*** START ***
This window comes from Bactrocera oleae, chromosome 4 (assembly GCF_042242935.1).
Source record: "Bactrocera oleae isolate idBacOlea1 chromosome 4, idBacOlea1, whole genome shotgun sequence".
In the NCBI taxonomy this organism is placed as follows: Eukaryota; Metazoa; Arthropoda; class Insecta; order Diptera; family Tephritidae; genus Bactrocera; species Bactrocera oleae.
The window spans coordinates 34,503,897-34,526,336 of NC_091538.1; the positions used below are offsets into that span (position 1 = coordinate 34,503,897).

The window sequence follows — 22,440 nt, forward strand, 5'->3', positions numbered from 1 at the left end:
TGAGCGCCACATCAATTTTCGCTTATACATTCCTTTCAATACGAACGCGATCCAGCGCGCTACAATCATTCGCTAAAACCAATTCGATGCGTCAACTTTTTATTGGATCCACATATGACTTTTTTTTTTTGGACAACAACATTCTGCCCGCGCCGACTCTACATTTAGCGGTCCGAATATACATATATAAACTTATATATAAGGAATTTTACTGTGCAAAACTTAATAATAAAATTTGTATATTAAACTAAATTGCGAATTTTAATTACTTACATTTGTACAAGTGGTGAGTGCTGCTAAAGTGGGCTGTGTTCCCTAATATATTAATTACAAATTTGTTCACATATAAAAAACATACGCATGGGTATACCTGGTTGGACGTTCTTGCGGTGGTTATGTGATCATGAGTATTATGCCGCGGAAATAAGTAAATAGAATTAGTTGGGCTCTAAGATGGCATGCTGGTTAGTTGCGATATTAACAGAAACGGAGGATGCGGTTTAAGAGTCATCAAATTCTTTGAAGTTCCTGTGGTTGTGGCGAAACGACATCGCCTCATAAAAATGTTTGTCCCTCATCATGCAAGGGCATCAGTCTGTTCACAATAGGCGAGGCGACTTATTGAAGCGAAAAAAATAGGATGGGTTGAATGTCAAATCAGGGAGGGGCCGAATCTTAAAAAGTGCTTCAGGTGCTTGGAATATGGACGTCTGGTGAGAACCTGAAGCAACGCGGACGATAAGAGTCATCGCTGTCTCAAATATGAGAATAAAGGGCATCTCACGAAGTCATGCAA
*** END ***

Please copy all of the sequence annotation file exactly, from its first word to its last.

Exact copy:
This window comes from Bactrocera oleae, chromosome 4 (assembly GCF_042242935.1).
Source record: "Bactrocera oleae isolate idBacOlea1 chromosome 4, idBacOlea1, whole genome shotgun sequence".
In the NCBI taxonomy this organism is placed as follows: Eukaryota; Metazoa; Arthropoda; class Insecta; order Diptera; family Tephritidae; genus Bactrocera; species Bactrocera oleae.
The window spans coordinates 34,503,897-34,526,336 of NC_091538.1; the positions used below are offsets into that span (position 1 = coordinate 34,503,897).

The window sequence follows — 22,440 nt, forward strand, 5'->3', positions numbered from 1 at the left end:
TGAGCGCCACATCAATTTTCGCTTATACATTCCTTTCAATACGAACGCGATCCAGCGCGCTACAATCATTCGCTAAAACCAATTCGATGCGTCAACTTTTTATTGGATCCACATATGACTTTTTTTTTTTGGACAACAACATTCTGCCCGCGCCGACTCTACATTTAGCGGTCCGAATATACATATATAAACTTATATATAAGGAATTTTACTGTGCAAAACTTAATAATAAAATTTGTATATTAAACTAAATTGCGAATTTTAATTACTTACATTTGTACAAGTGGTGAGTGCTGCTAAAGTGGGCTGTGTTCCCTAATATATTAATTACAAATTTGTTCACATATAAAAAACATACGCATGGGTATACCTGGTTGGACGTTCTTGCGGTGGTTATGTGATCATGAGTATTATGCCGCGGAAATAAGTAAATAGAATTAGTTGGGCTCTAAGATGGCATGCTGGTTAGTTGCGATATTAACAGAAACGGAGGATGCGGTTTAAGAGTCATCAAATTCTTTGAAGTTCCTGTGGTTGTGGCGAAACGACATCGCCTCATAAAAATGTTTGTCCCTCATCATGCAAGGGCATCAGTCTGTTCACAATAGGCGAGGCGACTTATTGAAGCGAAAAAAATAGGATGGGTTGAATGTCAAATCAGGGAGGGGCCGAATCTTAAAAAGTGCTTCAGGTGCTTGGAATATGGACGTCTGGTGAGAACCTGAAGCAACGCGGACGATAAGAGTCATCGCTGTCTCAAATATGAGAATAAAGGGCATCTCACGAAGTCATGCAA